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NASCAR official defends penalties to Jimmie Johnson, Martin Truex Jr.

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A NASCAR executive was adamant that drivers were warned about passing the pace car as they entered pit road and that series officials penalized Martin Truex Jr. after a move that was “just blatant” Sunday at Phoenix and penalized Jimmie Johnson to be consistent.

Steve O’Donnell, NASCAR executive vice president and chief racing development officer, made the comments Monday on “The Morning Drive” on SiriusXM NASCAR Radio.

Before Sunday’s race at Phoenix, NASCAR had penalized drivers for pulling up to pit in only one other race. NASCAR cited Kevin Harvick and Casey Mears for the violation at Dover in May.

Sunday, NASCAR penalized Martin Truex Jr. for the issue and Jimmie Johnson later in the race. Johnson was baffled by the call and planned to talk to NASCAR about the one-lap penalty.

“We’ve reminded the drivers quite often that it was getting very close that you can’t pass the pace car as you pull off on to pit road,’’ O’Donnell said. “We’ve had that in every drivers meeting. Not a surprise to anyone. Jimmie has been racing with us for a long time and is aware of that rule.

“Have there been some borderline situations in the past? Sure. We’re always going to try to err if we can on the competitor’s side. We’ve been very clear on that.

“We told the competitors it was something we continue to watch. Once the call (on Truex) was made, which in our mind was just blatant, very clear in terms of how far in front of the pace car (Truex was), we made a point over the radio again. We obviously penalized (Truex) and said again that is something we’re going to enforce. Right after that (Johnson) was ahead of the pace car as well, and again that was clear on video and so we made the call and wanted to be consistent in the race.’’

Johnson didn’t see it that way after the race.

“In 15 years that has never been a concern, and I was always told that the last thing NASCAR wanted to do would be to penalize the leader, and as you pull off onto the apron, you accelerate to the commitment line,’’ Johnson said.

“If you are held by the pace car, you’re at a disadvantage as the leader and it allows everybody to catch you and catch up, so even in drivers meetings they’ve said, we know you’re going to pass the pace car; it’s okay. The majority of the tracks we go to, you naturally just gradually pull ahead of the pace car coming to pit lane. I mean, this happens all the time.’’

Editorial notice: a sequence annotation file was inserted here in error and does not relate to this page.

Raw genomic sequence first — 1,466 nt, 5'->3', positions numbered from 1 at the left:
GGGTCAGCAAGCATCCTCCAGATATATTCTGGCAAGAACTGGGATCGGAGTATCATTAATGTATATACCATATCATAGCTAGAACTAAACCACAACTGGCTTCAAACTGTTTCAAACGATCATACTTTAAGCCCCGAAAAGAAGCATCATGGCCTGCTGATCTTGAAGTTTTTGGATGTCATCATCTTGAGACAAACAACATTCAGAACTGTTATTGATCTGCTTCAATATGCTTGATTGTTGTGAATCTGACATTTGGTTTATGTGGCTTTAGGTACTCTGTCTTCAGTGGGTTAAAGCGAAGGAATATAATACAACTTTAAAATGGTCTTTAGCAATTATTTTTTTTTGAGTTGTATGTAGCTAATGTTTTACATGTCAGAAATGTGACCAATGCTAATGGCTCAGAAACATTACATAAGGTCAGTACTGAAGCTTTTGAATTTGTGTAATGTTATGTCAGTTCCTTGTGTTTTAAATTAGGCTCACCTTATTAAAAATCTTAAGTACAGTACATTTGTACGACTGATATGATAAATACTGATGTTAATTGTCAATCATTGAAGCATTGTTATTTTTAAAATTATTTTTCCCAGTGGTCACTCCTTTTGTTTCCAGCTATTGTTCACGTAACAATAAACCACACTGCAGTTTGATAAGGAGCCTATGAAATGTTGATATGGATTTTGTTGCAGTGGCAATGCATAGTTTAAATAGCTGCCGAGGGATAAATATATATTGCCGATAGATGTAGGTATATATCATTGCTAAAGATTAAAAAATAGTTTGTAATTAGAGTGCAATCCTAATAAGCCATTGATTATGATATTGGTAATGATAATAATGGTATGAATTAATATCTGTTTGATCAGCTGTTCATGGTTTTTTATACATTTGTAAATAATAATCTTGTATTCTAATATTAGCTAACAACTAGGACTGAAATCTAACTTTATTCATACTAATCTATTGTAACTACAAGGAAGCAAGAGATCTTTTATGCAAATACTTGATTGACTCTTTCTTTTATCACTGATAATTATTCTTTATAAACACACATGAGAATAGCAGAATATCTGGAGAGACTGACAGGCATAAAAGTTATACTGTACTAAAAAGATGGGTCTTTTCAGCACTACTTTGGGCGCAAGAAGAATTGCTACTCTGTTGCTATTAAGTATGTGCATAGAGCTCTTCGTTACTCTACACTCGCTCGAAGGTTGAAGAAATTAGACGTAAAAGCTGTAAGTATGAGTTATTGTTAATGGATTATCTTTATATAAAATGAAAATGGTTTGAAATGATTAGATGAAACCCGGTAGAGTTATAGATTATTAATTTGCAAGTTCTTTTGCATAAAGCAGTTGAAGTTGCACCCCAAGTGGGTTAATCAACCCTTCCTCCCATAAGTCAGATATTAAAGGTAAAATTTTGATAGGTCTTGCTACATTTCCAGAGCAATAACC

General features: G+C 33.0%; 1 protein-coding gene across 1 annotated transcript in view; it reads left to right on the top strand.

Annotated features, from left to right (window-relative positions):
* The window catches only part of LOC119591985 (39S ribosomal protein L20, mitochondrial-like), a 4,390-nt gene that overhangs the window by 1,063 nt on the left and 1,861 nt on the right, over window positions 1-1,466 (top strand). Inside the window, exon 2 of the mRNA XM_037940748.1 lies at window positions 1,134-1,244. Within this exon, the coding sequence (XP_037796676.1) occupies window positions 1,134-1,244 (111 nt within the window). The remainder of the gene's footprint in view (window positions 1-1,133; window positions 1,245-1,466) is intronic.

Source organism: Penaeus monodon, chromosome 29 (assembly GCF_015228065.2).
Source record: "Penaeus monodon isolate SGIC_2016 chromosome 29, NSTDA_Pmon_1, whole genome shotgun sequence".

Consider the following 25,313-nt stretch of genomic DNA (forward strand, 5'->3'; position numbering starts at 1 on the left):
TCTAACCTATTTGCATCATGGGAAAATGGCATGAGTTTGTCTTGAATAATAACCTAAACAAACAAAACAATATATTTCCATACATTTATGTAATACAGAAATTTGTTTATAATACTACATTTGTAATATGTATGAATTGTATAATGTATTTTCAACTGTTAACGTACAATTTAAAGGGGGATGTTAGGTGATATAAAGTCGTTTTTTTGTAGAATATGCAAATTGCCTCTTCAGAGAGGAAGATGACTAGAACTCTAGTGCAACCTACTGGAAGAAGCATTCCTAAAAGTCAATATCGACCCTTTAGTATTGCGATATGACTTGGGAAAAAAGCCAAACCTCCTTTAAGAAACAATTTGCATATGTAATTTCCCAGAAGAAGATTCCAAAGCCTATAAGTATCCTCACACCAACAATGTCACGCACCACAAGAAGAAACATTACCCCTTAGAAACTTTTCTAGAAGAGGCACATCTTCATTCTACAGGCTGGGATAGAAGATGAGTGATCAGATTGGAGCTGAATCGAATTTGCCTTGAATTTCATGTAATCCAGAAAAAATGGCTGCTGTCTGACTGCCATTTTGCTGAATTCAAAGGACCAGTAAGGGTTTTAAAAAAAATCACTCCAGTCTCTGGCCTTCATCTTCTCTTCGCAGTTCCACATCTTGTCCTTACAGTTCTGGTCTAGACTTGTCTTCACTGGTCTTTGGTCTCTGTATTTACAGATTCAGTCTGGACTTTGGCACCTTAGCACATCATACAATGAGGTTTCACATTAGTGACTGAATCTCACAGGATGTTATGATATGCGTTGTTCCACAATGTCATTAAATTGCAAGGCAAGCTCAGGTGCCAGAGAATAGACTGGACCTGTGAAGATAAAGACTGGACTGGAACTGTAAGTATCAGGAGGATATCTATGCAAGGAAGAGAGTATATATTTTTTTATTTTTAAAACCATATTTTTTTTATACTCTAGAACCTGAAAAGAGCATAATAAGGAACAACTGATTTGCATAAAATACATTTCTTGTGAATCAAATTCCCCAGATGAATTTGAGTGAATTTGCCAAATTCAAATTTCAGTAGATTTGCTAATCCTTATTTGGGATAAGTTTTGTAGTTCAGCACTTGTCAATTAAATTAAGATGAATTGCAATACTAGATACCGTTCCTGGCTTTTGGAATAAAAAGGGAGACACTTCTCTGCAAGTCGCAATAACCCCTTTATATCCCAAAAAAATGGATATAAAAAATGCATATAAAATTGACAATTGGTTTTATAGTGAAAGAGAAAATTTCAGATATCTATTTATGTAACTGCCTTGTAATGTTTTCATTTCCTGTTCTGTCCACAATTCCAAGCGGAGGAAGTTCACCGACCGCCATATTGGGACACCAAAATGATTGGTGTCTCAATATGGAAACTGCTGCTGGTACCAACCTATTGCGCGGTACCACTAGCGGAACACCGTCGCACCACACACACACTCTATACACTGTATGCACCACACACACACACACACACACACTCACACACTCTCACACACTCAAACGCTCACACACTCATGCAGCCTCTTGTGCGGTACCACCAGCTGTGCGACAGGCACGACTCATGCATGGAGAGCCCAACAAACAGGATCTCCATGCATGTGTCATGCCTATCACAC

In the video that is played during the drivers meeting each week, competitors are told “do not pull up to pit, hold your respective track position under the yellow flag.’’

On NASCAR’s pit road penalty handout that is given to each crew chief, it reads for pulling up to pit: “When following the caution vehicle during a caution period, drivers must maintain their position in relation to other vehicles in the field or as otherwise directed by NASCAR, and will not be permitted to pass other vehicles or the caution vehicle when preparing to enter pit road.’’

During the drivers meeting last month at Martinsville, series director Richard Buck told drivers: “Also a reminder, under caution, the leader may not pass the caution car when entering pit road.’’

Also, O’Donnell addressed the order for the final restart after Matt Kenseth’s crash. Adam Stevens, crew chief for Kyle Busch, said on the team’s radio repeatedly that Busch was ahead of Joey Logano when the caution lights illuminated and should have been the leader. Instead, NASCAR ruled that Logano was the leader.

O’Donnell explained why that was so.

“We have scoring loops in place that during a race if a caution comes out, the scoring loops are what scores the competitors and how we line them up,’’ O’Donnell said on SiriusXM NASCAR Radio. “We go back to the last scoring loop that was passed. In the event that a caution comes out and ends the race, then we use any available technology because the race is over and we’ve got some time to review all of the video feeds and can take our time doing that.

“In that caution, it was not the end of the race. It was scored as the last lap passed. Every competitor is scored there. If you’re involved in the caution, you are scored where you blend back in the line. (Alex Bowman) was scored where he blended back. (Busch) was scored at the last loop they passed.’’

Martins Motorsports adds sponsorship to No. 44 Xfinity car

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Martins Motorsports announced Tuesday that it has renewed a partnership with Gilreath Farms Red Angus for the 2020 Xfinity Series.

Gilreath Farms and AAN Adjusters, which also is owned by Ken Gilreath, will be the primary sponsor of the No. 44 Xfinity car for 25 races this season. Gilreath Farms sponsored Martins for a race at Bristol Motor Speedway in 2018 when Martins drove for BJ McLeod Motorsports.